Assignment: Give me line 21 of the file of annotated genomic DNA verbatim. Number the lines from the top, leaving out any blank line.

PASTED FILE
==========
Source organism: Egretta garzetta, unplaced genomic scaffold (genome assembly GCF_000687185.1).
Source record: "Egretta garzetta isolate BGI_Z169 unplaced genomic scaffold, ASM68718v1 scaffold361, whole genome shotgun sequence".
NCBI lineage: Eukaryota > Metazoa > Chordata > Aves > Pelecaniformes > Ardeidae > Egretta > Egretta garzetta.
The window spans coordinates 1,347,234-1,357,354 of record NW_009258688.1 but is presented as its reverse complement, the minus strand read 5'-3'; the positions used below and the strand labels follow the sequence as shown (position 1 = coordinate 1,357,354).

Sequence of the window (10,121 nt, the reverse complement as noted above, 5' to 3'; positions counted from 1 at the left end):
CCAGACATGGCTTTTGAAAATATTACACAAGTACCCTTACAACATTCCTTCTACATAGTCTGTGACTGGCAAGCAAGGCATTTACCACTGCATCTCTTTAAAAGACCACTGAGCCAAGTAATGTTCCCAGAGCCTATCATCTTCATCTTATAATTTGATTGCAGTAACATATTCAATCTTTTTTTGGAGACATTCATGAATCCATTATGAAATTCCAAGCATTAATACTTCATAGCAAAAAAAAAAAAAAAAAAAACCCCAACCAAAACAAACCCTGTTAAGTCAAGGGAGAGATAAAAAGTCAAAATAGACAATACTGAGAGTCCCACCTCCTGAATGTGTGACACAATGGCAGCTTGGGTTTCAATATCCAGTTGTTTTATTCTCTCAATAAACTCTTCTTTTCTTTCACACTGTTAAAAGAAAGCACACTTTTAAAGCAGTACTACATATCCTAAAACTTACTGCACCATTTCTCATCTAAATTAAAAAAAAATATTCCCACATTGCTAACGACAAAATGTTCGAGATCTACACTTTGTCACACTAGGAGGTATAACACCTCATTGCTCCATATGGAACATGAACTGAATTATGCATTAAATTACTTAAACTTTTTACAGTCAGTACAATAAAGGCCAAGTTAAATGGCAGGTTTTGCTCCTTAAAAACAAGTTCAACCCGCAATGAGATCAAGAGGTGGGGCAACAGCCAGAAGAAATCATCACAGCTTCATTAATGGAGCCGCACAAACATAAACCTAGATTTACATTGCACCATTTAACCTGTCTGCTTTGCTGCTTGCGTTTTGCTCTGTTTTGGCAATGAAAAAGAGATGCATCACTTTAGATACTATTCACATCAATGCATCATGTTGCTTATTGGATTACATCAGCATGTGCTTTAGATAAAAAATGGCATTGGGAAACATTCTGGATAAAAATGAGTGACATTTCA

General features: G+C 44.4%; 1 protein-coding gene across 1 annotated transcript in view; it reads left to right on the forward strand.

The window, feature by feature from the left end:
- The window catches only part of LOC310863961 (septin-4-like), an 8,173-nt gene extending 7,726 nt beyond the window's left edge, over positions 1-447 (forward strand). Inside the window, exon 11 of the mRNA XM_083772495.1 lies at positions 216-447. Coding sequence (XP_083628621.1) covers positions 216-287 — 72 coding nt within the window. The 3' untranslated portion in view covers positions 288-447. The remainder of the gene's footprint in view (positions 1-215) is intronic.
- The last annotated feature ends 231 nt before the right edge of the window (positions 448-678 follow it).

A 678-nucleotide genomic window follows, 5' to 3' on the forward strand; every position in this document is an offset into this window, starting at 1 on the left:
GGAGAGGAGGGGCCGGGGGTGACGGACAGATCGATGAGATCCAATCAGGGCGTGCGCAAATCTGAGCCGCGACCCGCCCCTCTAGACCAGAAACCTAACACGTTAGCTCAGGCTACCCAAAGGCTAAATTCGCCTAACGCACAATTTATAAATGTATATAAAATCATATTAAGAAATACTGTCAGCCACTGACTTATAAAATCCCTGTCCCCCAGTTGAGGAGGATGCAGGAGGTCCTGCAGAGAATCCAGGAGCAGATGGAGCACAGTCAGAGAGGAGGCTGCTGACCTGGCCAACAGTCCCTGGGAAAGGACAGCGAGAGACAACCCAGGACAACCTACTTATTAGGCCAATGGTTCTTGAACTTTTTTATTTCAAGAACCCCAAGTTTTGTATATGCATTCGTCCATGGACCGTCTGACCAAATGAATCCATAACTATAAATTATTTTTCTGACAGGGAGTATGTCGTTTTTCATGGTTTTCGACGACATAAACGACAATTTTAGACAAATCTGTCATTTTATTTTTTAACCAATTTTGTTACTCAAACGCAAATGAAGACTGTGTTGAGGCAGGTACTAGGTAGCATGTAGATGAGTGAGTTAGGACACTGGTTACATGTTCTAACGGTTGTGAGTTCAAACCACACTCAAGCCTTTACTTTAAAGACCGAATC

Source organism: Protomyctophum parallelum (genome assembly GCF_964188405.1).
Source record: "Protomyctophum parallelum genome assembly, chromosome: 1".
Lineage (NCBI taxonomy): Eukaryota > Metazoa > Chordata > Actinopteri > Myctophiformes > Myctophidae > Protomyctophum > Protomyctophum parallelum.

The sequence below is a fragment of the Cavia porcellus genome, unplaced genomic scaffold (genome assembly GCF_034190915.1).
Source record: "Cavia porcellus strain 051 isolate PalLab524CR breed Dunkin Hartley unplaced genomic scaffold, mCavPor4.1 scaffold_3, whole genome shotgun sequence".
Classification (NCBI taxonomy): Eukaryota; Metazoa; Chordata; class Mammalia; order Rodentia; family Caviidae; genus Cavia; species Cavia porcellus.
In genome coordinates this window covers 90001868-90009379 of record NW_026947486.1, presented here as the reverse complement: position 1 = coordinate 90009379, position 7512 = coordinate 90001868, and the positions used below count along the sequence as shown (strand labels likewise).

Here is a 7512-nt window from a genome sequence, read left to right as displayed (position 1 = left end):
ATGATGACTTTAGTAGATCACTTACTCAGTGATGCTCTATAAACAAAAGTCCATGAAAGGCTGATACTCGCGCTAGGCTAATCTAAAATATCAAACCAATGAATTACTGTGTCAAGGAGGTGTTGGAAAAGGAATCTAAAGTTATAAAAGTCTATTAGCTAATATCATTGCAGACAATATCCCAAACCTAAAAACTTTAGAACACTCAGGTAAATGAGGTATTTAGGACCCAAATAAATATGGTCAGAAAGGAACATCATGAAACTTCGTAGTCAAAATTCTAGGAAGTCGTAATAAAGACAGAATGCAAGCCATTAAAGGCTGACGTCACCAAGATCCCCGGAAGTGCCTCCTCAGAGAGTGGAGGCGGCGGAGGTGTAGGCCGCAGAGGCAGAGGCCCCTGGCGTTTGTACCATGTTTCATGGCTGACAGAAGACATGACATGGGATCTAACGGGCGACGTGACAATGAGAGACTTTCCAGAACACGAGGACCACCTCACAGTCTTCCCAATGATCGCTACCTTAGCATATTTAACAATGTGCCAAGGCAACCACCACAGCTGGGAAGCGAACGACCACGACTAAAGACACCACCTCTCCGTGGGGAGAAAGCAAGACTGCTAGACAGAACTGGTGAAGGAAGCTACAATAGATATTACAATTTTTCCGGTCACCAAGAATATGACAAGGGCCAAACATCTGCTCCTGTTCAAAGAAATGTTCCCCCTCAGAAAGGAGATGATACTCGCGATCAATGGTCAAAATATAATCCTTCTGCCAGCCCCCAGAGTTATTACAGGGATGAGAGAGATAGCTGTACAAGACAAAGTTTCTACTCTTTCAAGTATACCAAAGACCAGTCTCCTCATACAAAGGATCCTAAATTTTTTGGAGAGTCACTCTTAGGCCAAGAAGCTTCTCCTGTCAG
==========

ATGATGACTTTAGTAGATCACTTACTCAGTGATGCTCTATAAACAAAAGTCCATGAAAGGCTGATACTCGCGCTAGGCTAATCTAAAATATCAAACCAATGAATTACTGTGTCAAGGAGGTGTTGGAAAAGGAATCTAAAGTTATAAAAGTCTATTAGCTAATATCATTGCAGACAATATCCCAAACCTAAAAACTTTAGAACACTCAGGTAAATGAGGTATTTAGGACCCAAATAAATATGGTCAGAAAGGAACATCATGAAACTTCGTAGTCAAAATTCTAGGAAGTCGTAATAAAGACAGAATGCAAGCCATTAAAGGCTGACGTCACCAAGATCCCCGGAAGTGCCTCCTCAGAGAGTGGAGGCGGCGGAGGTGTAGGCCGCAGAGGCAGAGGCCCCTGGCGTTTGTACCATGTTTCATGGCTGACAGAAGACATGACATGGGATCTAACGGGCGACGTGACAATGAGAGACTTTCCAGAACACGAGGACCACCTCACAGTCTTCCCAATGATCGCTACCTTAGCATATTTAACAATGTGCCAAGGCAACCACCACAGCTGGGAAGCGAACGACCACGACTAAAGACACCACCTCTCCGTGGGGAGAAAGCAAGACTGCTAGACAGAACTGGTGAAGGAAGCTACAATAGATATTACAATTTTTCCGGTCACCAAGAATATGACAAGGGCCAAACATCTGCTCCTGTTCAAAGAAATGTTCCCCCTCAGAAAGGAGATGATACTCGCGATCAATGGTCAAAATATAATCCTTCTGCCAGCCCCCAGAGTTATTACAGGGATGAGAGAGATAGCTGTACAAGACAAAGTTTCTACTCTTTCAAGTATACCAAAGACCAGTCTCCTCATACAAAGGATCCTAAATTTTTTGGAGAGTCACTCTTAGGCCAAGAAGCTTCTCCTGTCAG